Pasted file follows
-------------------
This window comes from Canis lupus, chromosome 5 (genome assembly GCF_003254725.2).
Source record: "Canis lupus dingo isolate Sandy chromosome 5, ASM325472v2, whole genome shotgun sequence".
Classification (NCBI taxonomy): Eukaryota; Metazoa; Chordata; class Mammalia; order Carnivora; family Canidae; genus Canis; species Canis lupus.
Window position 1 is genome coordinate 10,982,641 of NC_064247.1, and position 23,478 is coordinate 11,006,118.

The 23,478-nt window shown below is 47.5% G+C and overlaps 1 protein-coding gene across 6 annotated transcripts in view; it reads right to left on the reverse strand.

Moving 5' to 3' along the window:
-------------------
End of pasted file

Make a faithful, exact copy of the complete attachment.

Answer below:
This window comes from Canis lupus, chromosome 5 (genome assembly GCF_003254725.2).
Source record: "Canis lupus dingo isolate Sandy chromosome 5, ASM325472v2, whole genome shotgun sequence".
Classification (NCBI taxonomy): Eukaryota; Metazoa; Chordata; class Mammalia; order Carnivora; family Canidae; genus Canis; species Canis lupus.
Window position 1 is genome coordinate 10,982,641 of NC_064247.1, and position 23,478 is coordinate 11,006,118.

The 23,478-nt window shown below is 47.5% G+C and overlaps 1 protein-coding gene across 6 annotated transcripts in view; it reads right to left on the reverse strand.

Moving 5' to 3' along the window: